As we saw, this Gemara appears to disprove the view taken by Rav Yaakov Ettlinger, in his Bikurei Yaakov (625), that one does not fulfill the mitzva of sukka without intending to commemorate the “clouds of glory” that encircled Benei Yisrael in the wilderness. Several Acharonim posited that irrespective of the general question as to whether one can fulfill mitzvot without intention, one must have in mind when living in the sukka to commemorate our ancestors’ miraculous existence in the desert. Rav Ettlinger suggested that this requirement may apply even on the level of be-di’avad – meaning, that one who fails to have this intention has not fulfilled the mitzva. This position, however, seems to be negated by the Gemara’s discussion, as the Gemara presumes that sleeping in the sukka purely for comfort and enjoyment could constitute a valid mitzva act that could therefore violate bal tosif when the act is not required.
Rav Ettlinger himself addresses this question, in the Tosefet Bikkurim appendix to Bikurei Yaakov, and he answers by proposing a novel reading of the Gemara’s discussion. He notes that the Gemara never actually entertained the possibility that it would be forbidden to sleep in the sukka after Sukkot. The Gemara made its point as an objection to the view that mitzva performance does not require intention, asking that according to this view, “One who sleeps in the sukka on the eighth day” – meaning, the day after Sukkot – “should receive lashes” for transgressing bal tosif. As this is clearly not the case, the Gemara argues, we may perhaps prove that intention is necessary for the satisfactory performance of a mitzva act. Why, Rav Ettlinger asks, did the Gemara assume from the outset that one is permitted to continue living in the sukka on the eighth day?
Rav Ettlinger answers by suggesting that the Gemara refers to the practice in the Diaspora to reside in the sukka on Shemini Atzeret (albeit without reciting a berakha). This practice is established elsewhere in the Gemara (Sukka 47a), and is based on the fact that Diaspora communities observe two days of Yom Tov to commemorate the time when remote communities were unsure of the date. Just as Diaspora Jews observe a second day of Yom Tov, they similarly remain in the sukka on Shemini Atzeret, because in ancient times Diaspora communities were unsure whether that day was Shemini Atzeret or the seventh day of Sukkot. The Gemara raised the question of how we can justify this practice according to the view that a mitzva act is valid without intent. Since we know with certainty that this day is Shemini Atzeret, sleeping in the sukka would, seemingly, transgress bal tosif according to the view that intention is not required to fulfill a mitzva. (According to the view that intention is required, this practice does not violate bal tosif, as one enters the sukka to fulfill the mitzva only commemoratively, and not with the intention of fulfilling the actual Torah command.) As such, the Gemara speaks not of one who sleeps for enjoyment in the sukka on Shemini Atzeret, but rather of a Diaspora Jew who sleeps in the sukka on Shemini Atzeret as required by Halakha. Therefore, since he sleeps for the sake of the halakhic requirement, he presumably does so with the intention of recalling Benei Yisrael’s miraculous conditions in the wilderness, and for this reason the Gemara questioned why this does not constitute a violation of bal tosif.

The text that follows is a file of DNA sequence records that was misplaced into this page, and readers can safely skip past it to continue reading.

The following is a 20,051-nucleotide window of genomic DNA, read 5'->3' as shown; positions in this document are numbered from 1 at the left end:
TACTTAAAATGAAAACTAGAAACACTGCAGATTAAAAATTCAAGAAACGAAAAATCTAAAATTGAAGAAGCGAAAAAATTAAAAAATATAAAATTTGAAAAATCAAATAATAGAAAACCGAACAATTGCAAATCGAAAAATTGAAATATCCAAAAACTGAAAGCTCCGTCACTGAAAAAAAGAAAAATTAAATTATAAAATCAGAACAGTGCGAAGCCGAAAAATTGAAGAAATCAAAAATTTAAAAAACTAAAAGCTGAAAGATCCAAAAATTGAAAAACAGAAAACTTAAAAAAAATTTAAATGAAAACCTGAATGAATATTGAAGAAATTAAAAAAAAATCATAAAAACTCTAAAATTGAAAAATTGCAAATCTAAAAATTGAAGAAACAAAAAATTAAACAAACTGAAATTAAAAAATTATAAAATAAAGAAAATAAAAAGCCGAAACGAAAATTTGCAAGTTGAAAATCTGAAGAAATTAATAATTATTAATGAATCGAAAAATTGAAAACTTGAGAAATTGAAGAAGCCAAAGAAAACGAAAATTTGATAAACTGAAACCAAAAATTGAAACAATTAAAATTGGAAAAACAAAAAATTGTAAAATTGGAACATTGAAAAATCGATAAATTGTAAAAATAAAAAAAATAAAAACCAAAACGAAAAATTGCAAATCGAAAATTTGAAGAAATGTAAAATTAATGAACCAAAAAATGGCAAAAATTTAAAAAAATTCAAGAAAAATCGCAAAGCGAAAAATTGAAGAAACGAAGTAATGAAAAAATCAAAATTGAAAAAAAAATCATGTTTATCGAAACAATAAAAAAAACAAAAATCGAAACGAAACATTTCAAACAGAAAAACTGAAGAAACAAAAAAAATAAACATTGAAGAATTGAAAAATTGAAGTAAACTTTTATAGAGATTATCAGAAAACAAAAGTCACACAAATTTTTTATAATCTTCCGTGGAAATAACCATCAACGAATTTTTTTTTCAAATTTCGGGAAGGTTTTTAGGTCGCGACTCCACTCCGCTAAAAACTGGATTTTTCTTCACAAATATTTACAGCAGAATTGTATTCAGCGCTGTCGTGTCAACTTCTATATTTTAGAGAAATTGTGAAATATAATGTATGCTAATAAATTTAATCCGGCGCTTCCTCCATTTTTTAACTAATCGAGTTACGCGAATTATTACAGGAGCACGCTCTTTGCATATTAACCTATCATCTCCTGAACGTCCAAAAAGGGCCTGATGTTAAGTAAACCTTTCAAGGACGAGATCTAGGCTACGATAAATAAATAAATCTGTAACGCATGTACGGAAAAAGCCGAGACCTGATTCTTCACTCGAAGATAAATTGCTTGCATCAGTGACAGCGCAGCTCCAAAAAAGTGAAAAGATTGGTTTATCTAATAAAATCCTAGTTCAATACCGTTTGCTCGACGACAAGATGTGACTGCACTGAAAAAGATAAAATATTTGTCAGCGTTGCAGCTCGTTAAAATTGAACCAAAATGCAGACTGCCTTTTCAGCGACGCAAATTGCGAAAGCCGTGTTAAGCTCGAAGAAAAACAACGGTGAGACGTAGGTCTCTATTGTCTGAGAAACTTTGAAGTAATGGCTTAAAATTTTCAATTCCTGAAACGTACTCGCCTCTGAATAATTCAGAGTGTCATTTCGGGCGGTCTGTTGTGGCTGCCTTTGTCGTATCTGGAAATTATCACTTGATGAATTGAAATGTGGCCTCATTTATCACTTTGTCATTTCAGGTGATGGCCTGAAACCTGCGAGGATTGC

Several parallels exist between the festivals of Sukkot and Pesach, and already the Gemara, in Masekhet Sukka (27a), notes that as both festivals begin on the 15th of the month (Tishrei, Nissan), they share certain halakhic properties. This association between Sukkot and Pesach may perhaps account for the prevalence of the number four in Chazal’s enactments relevant to the seder night. Just as on Sukkot we bear the obligation to wave the four species (an obligation which applies as a Biblical command only on the first day), Chazal similarly instituted several practices on the first night of Pesach involving the number four, most notably, drinking four cups of wine.